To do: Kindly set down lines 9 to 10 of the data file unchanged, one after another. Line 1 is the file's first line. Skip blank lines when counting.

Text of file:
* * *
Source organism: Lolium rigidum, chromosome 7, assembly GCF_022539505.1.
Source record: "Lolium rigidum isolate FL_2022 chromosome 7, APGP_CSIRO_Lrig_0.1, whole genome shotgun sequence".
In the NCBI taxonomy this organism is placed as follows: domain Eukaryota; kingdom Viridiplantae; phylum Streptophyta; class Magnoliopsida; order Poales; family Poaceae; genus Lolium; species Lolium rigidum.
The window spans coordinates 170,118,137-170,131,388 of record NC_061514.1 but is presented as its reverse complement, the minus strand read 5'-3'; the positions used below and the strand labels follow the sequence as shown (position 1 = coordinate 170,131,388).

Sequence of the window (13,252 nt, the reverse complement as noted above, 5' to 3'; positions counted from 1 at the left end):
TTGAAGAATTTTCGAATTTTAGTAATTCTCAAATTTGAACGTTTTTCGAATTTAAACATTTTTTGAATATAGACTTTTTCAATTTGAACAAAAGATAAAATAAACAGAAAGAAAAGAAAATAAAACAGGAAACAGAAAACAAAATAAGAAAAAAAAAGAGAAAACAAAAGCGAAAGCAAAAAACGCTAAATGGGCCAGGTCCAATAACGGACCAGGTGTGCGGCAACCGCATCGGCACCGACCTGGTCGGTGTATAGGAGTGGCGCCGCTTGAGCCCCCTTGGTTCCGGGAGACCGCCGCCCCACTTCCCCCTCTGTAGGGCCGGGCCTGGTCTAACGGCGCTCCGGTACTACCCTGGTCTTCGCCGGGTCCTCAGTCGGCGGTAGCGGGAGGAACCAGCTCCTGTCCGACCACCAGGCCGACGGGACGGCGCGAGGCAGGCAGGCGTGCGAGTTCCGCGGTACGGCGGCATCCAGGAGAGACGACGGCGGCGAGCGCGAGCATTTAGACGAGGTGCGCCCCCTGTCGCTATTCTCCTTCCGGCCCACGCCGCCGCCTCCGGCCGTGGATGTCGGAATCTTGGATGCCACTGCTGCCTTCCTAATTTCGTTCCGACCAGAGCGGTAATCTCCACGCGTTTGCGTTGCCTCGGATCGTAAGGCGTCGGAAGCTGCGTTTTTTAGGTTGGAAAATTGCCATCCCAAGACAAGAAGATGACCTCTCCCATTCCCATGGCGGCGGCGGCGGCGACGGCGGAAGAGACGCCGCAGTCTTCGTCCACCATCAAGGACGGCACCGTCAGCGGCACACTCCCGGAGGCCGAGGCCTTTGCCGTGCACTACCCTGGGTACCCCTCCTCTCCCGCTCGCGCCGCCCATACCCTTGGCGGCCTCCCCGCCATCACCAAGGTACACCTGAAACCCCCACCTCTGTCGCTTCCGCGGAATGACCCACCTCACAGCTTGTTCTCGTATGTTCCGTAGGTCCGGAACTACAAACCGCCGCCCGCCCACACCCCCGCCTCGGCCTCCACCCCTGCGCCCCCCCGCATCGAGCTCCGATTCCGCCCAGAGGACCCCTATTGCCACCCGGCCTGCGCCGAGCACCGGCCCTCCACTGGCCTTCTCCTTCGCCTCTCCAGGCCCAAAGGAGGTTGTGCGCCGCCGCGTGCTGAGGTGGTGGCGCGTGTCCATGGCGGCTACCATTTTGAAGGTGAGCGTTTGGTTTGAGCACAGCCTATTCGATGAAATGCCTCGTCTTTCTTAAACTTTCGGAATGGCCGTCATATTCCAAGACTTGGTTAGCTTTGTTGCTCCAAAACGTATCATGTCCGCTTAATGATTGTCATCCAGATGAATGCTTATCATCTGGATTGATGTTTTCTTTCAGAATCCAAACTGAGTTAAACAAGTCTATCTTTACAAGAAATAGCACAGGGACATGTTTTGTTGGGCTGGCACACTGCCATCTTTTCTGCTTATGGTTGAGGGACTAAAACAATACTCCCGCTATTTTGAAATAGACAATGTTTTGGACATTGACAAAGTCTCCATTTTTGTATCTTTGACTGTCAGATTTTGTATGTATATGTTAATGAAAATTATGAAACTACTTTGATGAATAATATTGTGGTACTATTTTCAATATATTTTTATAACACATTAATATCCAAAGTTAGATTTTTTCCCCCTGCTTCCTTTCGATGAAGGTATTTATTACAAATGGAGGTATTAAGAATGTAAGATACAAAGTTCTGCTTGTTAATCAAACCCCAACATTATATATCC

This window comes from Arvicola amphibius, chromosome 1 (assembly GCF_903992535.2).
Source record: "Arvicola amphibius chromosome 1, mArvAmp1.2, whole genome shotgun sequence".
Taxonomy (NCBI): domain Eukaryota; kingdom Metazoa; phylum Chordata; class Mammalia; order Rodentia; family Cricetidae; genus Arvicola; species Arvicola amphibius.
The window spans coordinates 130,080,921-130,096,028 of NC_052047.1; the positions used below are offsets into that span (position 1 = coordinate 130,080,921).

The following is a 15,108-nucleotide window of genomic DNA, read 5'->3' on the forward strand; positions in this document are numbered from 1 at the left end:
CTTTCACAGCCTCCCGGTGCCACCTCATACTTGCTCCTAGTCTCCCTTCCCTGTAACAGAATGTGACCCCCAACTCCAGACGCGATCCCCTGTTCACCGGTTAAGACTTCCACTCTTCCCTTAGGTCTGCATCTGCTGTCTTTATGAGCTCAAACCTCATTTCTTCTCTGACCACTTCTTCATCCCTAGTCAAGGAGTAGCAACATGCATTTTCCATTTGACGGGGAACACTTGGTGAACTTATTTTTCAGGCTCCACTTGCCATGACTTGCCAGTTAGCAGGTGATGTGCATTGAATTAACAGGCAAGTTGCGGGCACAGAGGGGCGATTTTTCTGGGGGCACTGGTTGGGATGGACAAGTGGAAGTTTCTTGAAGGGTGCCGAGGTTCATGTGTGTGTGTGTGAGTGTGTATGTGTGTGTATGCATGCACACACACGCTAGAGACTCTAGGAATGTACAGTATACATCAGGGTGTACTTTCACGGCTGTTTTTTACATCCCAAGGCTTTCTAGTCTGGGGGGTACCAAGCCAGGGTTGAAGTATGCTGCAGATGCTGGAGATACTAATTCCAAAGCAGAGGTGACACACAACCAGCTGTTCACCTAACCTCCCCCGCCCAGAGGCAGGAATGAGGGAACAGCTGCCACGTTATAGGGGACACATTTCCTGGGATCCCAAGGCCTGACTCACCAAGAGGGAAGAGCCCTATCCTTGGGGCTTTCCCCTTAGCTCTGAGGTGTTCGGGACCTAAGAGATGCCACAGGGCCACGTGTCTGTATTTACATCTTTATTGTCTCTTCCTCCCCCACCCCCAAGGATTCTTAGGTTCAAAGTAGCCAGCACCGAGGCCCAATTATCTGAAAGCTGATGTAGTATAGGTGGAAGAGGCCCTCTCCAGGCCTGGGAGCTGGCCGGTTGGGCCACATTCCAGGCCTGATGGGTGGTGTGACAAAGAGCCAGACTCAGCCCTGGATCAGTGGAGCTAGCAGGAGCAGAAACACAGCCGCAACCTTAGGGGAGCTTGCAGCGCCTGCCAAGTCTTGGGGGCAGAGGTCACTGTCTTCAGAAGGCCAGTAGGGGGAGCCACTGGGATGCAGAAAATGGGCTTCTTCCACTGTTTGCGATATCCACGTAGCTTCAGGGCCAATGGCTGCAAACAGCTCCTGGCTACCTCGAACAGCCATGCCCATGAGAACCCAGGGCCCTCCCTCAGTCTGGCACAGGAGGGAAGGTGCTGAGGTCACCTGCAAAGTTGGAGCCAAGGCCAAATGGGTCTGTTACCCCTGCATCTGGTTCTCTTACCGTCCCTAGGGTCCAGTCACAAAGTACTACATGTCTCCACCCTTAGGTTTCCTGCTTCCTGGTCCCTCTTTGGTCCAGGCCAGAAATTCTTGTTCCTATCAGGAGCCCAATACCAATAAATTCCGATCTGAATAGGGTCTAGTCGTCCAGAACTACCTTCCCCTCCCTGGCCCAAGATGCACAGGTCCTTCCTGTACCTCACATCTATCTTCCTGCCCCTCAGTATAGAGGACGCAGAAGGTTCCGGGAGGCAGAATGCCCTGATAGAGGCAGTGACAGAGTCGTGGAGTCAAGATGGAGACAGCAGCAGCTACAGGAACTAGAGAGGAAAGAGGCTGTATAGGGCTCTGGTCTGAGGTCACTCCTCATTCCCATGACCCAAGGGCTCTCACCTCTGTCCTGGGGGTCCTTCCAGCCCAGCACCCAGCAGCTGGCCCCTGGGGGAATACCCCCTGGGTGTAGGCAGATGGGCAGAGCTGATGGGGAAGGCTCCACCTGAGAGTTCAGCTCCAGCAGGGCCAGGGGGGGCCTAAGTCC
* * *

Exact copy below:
Taxonomy (NCBI): domain Eukaryota; kingdom Metazoa; phylum Chordata; class Mammalia; order Rodentia; family Cricetidae; genus Arvicola; species Arvicola amphibius.
The window spans coordinates 130,080,921-130,096,028 of NC_052047.1; the positions used below are offsets into that span (position 1 = coordinate 130,080,921).